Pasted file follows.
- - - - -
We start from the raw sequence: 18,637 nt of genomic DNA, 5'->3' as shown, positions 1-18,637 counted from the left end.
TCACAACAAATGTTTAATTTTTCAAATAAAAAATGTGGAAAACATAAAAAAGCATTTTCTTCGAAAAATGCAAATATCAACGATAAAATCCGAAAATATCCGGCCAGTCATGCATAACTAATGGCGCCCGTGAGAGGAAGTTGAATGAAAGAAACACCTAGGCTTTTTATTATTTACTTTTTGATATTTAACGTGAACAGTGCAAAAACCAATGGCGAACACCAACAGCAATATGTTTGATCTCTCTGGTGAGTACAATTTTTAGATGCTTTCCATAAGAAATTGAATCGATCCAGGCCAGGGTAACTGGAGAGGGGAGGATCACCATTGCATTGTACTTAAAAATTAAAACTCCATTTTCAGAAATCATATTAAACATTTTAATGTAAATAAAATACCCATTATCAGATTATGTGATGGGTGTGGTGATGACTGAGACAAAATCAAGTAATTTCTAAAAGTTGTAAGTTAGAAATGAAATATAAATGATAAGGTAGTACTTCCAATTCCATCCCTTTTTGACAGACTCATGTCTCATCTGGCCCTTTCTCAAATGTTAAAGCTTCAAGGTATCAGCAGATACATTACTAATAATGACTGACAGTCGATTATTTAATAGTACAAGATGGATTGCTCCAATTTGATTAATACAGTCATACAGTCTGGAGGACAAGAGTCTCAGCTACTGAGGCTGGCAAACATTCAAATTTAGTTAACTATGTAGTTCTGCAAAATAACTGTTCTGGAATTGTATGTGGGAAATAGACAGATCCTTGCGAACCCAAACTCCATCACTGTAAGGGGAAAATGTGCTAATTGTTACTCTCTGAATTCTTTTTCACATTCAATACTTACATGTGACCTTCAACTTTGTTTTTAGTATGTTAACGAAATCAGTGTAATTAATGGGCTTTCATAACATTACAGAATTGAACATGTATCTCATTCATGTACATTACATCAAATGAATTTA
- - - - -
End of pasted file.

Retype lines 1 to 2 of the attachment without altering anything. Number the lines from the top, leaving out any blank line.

We start from the raw sequence: 18,637 nt of genomic DNA, 5'->3' as shown, positions 1-18,637 counted from the left end.
TCACAACAAATGTTTAATTTTTCAAATAAAAAATGTGGAAAACATAAAAAAGCATTTTCTTCGAAAAATGCAAATATCAACGATAAAATCCGAAAATATCCGGCCAGTCATGCATAACTAATGGCGCCCGTGAGAGGAAGTTGAATGAAAGAAACACCTAGGCTTTTTATTATTTACTTTTTGATATTTAACGTGAACAGTGCAAAAACCAATGGCGAACACCAACAGCAATATGTTTGATCTCTCTGGTGAGTACAATTTTTAGATGCTTTCCATAAGAAATTGAATCGATCCAGGCCAGGGTAACTGGAGAGGGGAGGATCACCATTGCATTGTACTTAAAAATTAAAACTCCATTTTCAGAAATCATATTAAACATTTTAATGTAAATAAAATACCCATTATCAGATTATGTGATGGGTGTGGTGATGACTGAGACAAAATCAAGTAATTTCTAAAAGTTGTAAGTTAGAAATGAAATATAAATGATAAGGTAGTACTTCCAATTCCATCCCTTTTTGACAGACTCATGTCTCATCTGGCCCTTTCTCAAATGTTAAAGCTTCAAGGTATCAGCAGATACATTACTAATAATGACTGACAGTCGATTATTTAATAGTACAAGATGGATTGCTCCAATTTGATTAATACAGTCATACAGTCTGGAGGACAAGAGTCTCAGCTACTGAGGCTGGCAAACATTCAAATTTAGTTAACTATGTAGTTCTGCAAAATAACTGTTCTGGAATTGTATGTGGGAAATAGACAGATCCTTGCGAACCCAAACTCCATCACTGTAAGGGGAAAATGTGCTAATTGTTACTCTCTGAATTCTTTTTCACATTCAATACTTACATGTGACCTTCAACTTTGTTTTTAGTATGTTAACGAAATCAGTGTAATTAATGGGCTTTCATAACATTACAGAATTGAACATGTATCTCATTCATGTACATTACATCAAATGAATTTA